What I love about Australia is your laid back attitude to life. And that resonates with, the research, which shows Australian respondents had a more external financial locus of control, which is a measure of extent to which you believe you are in charge of events or events just happen, you can’t control things.
It is all to do with a more happy-go-lucky approach, ‘take-what-life-throws-at-me’ attitude of Australians. Scores there are 10 percentage points difference (the score is 61 versus 71 in Norway) and that, along with patterns of saving and borrowing really does drive financial wellbeing.
ER: Do you think the financial wellbeing model is in the right shape now?
EK: On the whole it is. The key drivers are behaviours – albeit a more limited range than we expected. And we have found knowledge has much-less of an effect on these behaviours than personality which is in line with our conceptual model.
We didn’t, however, expect financial locus of control or informed decision-making to have a direct effect on financial wellbeing but our research has shown that they both do.
Taking responsibility, taking control both seem to have a direct effect on financial wellbeing so we have slightly modified the financial wellbeing model in the latest Norwegian report.
And all the while what we call environmental factors, things like income and changes in financial circumstance (as opposed to behaviours and knowledge and personality) are having a direct influence as well.
Financial wellbeing outcomes are the result of an interplay between the resources at someone’s disposal and how they use those resources.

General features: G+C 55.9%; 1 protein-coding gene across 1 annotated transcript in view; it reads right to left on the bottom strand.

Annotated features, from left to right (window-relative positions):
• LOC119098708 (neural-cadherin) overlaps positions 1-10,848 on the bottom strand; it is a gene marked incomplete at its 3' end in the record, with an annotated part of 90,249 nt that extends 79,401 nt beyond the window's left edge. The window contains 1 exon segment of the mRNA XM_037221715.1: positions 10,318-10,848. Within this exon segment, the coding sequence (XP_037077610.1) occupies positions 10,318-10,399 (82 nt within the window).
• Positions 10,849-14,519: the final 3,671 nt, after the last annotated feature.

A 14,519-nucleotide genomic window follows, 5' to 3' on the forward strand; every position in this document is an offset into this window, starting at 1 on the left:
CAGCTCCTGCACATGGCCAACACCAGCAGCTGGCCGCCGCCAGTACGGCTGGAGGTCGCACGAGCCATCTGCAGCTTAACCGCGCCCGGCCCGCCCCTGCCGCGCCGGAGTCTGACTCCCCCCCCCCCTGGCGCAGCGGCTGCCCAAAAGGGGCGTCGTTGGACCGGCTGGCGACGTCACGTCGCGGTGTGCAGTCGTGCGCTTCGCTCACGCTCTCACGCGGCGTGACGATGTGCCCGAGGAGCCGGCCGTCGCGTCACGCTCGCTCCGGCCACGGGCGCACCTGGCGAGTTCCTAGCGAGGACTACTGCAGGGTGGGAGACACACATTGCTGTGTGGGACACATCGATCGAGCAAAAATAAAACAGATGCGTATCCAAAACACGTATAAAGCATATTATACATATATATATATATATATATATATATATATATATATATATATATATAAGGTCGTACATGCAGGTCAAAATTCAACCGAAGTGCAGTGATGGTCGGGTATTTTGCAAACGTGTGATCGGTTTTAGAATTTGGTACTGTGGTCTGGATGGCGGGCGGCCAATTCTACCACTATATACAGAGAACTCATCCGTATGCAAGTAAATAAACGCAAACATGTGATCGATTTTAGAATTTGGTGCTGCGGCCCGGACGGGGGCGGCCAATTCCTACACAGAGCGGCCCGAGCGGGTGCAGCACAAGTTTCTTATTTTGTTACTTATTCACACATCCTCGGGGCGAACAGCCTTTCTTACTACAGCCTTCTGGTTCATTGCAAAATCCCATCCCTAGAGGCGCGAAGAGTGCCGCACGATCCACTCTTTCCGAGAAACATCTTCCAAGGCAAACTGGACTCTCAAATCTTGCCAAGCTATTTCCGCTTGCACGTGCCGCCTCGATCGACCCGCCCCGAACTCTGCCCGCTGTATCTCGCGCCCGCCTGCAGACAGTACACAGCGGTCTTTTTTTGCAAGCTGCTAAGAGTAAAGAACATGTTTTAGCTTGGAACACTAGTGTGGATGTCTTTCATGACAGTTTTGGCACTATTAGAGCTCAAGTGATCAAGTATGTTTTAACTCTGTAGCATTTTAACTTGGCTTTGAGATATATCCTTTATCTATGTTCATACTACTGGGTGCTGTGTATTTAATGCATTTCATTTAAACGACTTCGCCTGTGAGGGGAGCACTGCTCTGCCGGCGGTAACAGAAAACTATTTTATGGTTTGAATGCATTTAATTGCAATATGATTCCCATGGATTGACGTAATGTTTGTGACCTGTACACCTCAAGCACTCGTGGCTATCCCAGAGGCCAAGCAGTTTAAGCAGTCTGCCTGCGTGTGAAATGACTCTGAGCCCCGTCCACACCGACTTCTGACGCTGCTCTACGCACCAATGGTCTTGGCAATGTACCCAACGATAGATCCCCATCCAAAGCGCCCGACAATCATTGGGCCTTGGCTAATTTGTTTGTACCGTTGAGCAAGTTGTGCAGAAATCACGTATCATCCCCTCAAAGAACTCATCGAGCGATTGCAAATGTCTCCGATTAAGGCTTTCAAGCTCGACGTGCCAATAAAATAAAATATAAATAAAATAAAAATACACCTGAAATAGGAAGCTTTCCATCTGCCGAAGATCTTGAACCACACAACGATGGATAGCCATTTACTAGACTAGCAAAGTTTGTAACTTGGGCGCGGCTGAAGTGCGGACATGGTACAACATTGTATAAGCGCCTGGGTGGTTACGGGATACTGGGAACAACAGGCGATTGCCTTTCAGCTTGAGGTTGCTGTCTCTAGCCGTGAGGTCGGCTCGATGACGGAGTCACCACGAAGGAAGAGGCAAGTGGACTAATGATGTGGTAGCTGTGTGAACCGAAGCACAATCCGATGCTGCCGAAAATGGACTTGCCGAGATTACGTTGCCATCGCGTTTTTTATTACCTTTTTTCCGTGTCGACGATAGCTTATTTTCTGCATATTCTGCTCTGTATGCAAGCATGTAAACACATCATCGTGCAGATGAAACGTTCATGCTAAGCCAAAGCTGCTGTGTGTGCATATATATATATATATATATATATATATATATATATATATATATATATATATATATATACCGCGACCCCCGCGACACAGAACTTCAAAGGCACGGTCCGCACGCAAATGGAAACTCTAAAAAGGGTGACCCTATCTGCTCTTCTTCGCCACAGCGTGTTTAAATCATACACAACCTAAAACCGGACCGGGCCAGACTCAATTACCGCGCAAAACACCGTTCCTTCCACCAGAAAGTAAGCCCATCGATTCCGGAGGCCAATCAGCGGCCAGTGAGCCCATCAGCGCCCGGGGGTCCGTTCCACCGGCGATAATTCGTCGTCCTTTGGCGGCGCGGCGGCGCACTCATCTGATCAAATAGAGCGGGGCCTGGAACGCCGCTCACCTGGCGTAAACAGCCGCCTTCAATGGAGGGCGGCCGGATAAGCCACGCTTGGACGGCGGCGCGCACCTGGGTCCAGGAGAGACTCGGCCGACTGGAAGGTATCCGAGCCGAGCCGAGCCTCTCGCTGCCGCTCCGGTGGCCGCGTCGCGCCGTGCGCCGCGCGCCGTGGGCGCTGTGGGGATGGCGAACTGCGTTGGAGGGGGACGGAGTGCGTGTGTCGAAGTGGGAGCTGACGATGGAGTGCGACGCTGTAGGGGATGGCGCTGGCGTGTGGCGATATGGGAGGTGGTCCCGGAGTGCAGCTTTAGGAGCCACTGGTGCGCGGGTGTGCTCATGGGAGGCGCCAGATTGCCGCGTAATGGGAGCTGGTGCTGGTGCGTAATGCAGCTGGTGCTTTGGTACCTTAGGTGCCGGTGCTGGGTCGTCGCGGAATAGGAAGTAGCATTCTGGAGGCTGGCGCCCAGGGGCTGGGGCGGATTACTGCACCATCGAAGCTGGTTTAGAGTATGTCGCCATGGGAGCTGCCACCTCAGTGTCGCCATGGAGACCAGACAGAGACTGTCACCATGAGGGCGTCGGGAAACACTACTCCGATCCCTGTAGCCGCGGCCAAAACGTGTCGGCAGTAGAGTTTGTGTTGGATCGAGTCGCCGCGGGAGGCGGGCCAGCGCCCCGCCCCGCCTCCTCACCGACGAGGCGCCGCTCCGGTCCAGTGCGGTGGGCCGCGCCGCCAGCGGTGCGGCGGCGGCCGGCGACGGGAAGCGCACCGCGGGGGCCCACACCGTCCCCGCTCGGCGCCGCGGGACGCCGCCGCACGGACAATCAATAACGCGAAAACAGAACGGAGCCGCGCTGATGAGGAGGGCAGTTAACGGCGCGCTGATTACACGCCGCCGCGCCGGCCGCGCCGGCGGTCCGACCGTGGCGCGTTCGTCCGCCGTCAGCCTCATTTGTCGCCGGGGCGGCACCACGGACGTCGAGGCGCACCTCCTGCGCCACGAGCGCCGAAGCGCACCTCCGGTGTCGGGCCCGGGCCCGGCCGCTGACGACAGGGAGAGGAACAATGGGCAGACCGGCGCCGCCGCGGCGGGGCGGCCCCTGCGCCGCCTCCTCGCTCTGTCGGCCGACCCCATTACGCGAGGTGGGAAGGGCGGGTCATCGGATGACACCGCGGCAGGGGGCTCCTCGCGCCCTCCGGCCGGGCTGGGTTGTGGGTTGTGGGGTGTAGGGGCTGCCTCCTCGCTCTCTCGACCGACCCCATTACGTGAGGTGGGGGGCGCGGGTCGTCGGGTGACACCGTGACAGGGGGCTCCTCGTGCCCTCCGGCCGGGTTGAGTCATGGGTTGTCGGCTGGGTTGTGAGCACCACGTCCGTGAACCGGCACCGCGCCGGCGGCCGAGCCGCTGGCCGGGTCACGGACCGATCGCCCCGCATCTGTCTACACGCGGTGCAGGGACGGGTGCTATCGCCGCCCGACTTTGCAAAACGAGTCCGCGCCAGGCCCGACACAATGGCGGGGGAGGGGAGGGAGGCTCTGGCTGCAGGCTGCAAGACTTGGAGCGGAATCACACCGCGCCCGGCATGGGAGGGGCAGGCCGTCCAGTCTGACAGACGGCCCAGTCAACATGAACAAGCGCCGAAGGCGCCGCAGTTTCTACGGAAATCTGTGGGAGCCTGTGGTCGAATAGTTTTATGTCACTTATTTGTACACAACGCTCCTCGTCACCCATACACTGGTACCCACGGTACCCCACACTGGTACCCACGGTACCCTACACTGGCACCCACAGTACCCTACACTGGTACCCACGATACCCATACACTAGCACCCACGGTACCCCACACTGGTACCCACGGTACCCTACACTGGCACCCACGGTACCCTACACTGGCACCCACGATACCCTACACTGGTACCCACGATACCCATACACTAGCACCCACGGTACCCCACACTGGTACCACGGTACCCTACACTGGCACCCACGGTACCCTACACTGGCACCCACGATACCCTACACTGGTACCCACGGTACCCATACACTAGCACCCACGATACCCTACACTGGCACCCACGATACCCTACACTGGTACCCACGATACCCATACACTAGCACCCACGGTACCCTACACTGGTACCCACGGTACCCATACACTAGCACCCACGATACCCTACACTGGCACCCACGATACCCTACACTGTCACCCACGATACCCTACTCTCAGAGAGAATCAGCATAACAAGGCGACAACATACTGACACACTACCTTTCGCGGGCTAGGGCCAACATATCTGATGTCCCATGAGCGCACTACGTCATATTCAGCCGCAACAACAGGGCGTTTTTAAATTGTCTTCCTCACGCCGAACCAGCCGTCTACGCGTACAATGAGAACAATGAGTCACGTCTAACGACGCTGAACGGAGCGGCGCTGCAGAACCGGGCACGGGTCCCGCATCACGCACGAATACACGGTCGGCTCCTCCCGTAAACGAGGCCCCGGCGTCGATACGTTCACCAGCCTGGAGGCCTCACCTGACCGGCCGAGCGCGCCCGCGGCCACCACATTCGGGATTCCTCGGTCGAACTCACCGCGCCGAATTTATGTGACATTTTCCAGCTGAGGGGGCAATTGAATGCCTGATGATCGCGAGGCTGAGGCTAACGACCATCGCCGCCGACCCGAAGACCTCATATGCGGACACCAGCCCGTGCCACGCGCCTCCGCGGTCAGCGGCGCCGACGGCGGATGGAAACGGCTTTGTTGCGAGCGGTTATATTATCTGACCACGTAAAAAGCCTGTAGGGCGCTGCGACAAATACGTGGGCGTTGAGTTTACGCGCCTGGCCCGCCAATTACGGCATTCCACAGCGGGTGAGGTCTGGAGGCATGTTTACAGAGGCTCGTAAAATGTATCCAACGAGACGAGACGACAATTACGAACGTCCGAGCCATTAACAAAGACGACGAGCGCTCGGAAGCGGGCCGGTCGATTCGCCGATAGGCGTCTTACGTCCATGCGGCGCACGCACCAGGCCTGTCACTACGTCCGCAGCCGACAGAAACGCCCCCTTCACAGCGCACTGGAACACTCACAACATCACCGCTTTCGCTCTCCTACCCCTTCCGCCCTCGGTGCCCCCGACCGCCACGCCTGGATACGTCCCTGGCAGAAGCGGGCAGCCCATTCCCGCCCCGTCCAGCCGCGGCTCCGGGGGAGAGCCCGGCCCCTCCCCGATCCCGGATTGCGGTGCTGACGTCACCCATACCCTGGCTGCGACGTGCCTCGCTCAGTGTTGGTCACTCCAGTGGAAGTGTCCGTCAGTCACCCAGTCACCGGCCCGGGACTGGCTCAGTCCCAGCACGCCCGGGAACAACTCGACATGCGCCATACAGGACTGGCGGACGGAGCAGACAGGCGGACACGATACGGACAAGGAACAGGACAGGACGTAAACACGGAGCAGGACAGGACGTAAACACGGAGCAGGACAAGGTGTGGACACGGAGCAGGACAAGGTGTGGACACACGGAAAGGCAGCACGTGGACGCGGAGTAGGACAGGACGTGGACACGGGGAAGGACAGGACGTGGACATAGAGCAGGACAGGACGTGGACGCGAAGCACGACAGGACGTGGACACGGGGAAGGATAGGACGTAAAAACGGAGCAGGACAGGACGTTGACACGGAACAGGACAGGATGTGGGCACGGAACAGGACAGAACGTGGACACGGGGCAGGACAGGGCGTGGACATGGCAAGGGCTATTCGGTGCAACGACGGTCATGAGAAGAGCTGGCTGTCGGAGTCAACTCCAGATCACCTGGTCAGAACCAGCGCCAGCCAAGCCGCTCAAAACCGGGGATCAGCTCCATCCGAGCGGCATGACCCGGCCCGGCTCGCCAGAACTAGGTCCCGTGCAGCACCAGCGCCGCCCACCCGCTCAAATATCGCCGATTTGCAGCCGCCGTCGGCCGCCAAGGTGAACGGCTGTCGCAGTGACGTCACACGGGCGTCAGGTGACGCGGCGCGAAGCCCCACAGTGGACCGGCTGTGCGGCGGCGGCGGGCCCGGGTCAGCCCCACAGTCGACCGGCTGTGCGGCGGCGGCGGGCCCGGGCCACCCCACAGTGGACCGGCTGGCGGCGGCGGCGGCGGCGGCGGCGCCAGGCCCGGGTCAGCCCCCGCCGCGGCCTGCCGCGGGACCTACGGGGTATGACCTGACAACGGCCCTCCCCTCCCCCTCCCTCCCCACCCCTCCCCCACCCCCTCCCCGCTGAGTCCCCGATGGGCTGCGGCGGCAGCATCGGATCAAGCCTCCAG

ER: Who are the thinkers in areas of behavioural economics, for example, you have been influenced by?
EK: Nobel Prizewinner Richard Thaler who proposed the theory of ‘nudge’ to overcome the inertia which influences a lot of behaviours. Thaler has certainly been very influential.
Although I believe there are limits to the extent to which one can rely on nudge techniques, pensions auto-enrolment, KiwiSaver for example and NEST in the UK have played an important part in increasing the proportion of people with a personal pension.
You can educate people until the cows come home about the need to have a pension but auto-enrolment into a pension and harnessing the inertia so people don’t opt out is a far better way to help people to save for a pension. That was a big change in thinking.
ER: If a big change in thinking came out of this report, what would you hope it would be?
EK: If we are really interested in changing wellbeing then we have to focus on how people use their money and to do that we have to grapple with the fact there are some quite fundamental personality traits which lead people to manage their money in the way that they do.
The personality traits we have looked at are pretty fundamental and, in addition to inertia, include things such as: time orientation – do people live for today or plan for tomorrow? Can they exercise self control? Are they impulsive? Are they concerned about social status?
All these things are quite fundamental to behaviours. We need to sit back and think about how best to deal with these. Should we, can we, modify these traits? Do we find ways of working around them? Or even harnessing them to promote behaviours which increase financial wellbeing?
Unless we address these issues in the design and delivery of financial education and other policy interventions we shall continue to hit a brick wall because if people are not inclined to do something they won’t do it.
Emily Ross is an author, journalist and editor